Given the strategic importance of Al Ain, which was very close to Sheikh Zayed’s heart, this delegation of authority was seen as a mark of the high confidence he had in Sheikh Khalifa. In effect, Sheikh Khalifa followed in the footsteps of his father and continued implementing major development projects in the Eastern Region, especially those designed to improve agriculture through the digging of new wells and the reparation of the old falaj (underground canal) system.
Sheikh Khalifa’s notable success in Al Ain was the stepping stone to his long career in public service that saw him assume his leadership role with ease and skill. Throughout this early phase of leadership, Sheikh Khalifa exhibited the same unique characteristics inspired by his father, based on a modest and open management style.
Sheikh Khalifa always dealt with those who worked with him with dignity and respect, giving them space to take the initiative, skilfully maintaining their trust and motivating them to work harder.
Sheikh Khalifa always showed great trust in the ability of his fellow citizens to commit to the UAE. On Sheikh Zayed’s Accession Day in 1987 he praised Sheikh Zayed’s conviction that the people needed to participate in decision making, pointing out that Sheikh Zayed’s belief in democracy had not changed ever since he had started in public life as Ruler’s Representative in the Eastern Region [in the 1040s].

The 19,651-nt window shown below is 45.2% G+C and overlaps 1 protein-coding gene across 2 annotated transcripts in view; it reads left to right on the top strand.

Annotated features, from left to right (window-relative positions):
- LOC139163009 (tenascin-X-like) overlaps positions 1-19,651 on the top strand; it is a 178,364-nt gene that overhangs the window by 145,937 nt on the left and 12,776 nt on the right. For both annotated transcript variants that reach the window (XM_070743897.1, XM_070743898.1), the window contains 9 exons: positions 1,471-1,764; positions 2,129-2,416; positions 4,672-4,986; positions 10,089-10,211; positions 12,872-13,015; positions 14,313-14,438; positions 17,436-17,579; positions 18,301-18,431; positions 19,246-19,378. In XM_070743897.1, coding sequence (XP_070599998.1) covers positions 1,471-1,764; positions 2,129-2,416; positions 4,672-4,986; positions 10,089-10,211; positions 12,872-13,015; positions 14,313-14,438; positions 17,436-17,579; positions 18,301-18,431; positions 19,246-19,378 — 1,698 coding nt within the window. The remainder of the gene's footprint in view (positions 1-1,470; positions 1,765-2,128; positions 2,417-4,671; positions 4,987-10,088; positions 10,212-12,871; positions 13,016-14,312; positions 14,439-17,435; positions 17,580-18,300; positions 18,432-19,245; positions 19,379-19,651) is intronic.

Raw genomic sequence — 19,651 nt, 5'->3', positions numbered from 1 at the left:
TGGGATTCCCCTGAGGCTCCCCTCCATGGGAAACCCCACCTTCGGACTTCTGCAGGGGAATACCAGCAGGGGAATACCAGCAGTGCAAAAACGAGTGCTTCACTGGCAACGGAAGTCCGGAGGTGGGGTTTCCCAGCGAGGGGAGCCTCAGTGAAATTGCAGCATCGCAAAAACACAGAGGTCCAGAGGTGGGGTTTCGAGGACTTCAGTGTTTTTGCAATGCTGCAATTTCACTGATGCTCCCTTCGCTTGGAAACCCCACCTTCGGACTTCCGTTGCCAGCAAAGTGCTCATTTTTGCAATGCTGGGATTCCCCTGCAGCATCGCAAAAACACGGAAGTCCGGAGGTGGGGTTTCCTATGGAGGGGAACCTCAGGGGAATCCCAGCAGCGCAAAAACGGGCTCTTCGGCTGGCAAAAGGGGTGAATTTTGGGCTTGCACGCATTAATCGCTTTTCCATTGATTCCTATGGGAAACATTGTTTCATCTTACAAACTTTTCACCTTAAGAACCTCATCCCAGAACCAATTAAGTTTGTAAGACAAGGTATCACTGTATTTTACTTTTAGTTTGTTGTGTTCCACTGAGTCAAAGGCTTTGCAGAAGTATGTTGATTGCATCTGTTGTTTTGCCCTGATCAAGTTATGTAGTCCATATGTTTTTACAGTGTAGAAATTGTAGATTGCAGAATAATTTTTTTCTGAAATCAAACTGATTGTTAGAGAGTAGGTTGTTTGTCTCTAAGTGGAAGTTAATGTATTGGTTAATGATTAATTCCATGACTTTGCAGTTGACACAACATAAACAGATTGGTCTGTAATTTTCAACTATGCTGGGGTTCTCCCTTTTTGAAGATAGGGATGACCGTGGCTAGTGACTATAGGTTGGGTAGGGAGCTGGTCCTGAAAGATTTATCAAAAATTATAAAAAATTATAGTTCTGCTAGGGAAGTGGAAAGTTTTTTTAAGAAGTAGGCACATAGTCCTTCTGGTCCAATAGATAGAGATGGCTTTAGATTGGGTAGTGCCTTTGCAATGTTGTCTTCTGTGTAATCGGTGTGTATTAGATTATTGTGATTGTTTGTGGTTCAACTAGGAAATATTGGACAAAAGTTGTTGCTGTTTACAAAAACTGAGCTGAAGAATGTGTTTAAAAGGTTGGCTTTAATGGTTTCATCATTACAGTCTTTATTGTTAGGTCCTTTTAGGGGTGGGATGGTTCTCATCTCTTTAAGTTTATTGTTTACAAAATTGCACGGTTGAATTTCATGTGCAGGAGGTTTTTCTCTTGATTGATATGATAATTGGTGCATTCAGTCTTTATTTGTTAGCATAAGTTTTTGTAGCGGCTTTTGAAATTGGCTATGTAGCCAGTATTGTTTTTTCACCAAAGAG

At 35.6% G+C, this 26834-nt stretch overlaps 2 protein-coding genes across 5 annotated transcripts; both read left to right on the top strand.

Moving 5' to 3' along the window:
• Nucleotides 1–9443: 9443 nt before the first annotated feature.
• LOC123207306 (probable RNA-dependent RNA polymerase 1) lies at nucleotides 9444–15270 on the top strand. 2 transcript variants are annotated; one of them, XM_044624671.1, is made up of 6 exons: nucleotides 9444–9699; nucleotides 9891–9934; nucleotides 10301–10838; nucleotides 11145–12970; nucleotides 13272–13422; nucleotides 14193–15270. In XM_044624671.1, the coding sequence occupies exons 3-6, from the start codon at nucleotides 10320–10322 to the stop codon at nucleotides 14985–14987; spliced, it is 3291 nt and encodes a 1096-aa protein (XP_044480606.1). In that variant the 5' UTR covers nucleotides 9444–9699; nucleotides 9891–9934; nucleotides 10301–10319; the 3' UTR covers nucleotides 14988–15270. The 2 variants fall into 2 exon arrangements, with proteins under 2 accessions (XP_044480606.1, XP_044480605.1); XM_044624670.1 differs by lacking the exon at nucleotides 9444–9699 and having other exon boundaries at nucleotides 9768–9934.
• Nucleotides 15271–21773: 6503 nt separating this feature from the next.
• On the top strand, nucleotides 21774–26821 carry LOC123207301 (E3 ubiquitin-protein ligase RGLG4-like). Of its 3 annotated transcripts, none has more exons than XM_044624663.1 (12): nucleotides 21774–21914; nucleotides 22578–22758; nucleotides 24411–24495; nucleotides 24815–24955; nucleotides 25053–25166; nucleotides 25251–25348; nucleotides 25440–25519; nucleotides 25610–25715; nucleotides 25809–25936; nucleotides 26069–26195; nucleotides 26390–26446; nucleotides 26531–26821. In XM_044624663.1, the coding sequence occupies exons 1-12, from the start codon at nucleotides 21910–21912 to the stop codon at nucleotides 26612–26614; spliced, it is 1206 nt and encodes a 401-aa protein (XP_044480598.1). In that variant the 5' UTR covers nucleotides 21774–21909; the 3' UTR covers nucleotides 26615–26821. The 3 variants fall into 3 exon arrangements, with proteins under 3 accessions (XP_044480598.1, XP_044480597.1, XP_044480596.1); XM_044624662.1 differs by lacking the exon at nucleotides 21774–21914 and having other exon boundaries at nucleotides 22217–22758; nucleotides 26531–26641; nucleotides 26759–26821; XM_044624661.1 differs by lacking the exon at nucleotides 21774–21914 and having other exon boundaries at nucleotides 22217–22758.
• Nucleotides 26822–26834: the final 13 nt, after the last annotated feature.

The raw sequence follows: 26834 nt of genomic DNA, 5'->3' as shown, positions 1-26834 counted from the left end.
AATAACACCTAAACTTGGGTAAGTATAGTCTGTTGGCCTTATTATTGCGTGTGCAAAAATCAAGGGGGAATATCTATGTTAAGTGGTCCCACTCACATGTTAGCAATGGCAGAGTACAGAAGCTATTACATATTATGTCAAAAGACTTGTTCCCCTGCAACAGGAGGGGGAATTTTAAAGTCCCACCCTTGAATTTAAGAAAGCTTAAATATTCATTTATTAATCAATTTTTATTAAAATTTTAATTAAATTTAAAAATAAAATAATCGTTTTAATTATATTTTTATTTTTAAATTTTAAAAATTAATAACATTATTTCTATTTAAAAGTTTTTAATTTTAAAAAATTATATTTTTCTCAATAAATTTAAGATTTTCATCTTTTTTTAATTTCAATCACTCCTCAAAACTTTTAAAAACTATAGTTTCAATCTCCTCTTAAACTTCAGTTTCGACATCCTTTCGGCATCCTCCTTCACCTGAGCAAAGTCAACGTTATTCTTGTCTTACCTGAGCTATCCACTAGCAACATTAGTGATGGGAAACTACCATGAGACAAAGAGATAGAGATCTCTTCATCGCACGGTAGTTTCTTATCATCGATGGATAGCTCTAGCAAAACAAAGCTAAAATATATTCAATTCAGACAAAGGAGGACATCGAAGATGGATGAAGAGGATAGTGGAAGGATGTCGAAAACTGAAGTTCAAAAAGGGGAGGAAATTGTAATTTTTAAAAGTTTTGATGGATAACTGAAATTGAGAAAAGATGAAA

Earlier in 1984 Sheikh Khalifa had given an interview to the Lebanese magazine Al Sayyad in which he said that the “democratic march in the UAE is aimed at increasing the people’s participation in development, ensuring a better life for our citizens within the framework of Islamic teaching and our own traditions. Our country has known the shura principle for hundreds of years as our ancestors consulted others on national affairs”.
Sheikh Khalifa, a graduate of the Sandhurst military academy, was known for his punctuality and commitment to a strict working day, divided between several official duties and meetings with the general public. He was calm, a good listener and known for his courtesy and modesty, traits that made him popular among his people.
Sheikh Khalifa was passionate about falconry and fishing. He developed this passion from his father. Falconry afforded Sheikh Khalifa the opportunity to introduce young Emiratis to the ways of their forefathers. He always included a group of young Emirati men on his falconry trips abroad.
Open get-togethers (Barzah) involved troupes of falconers that chatted, recited poems about falcons, and praised acts of nobility, generosity and courage. Sheikh Khalifa was fascinated by history and poetry and his majlis frequently hosted leading poets, artists and intellectuals.
Sheikh Khalifa was also interested in other sports, especially football. He frequently inaugurated or attended main events in the sporting calendar. He was also known for his interest in traditional sports, chiefly horse and camel racing. He also honoured sports persons when they achieved success, locally, regionally and internationally.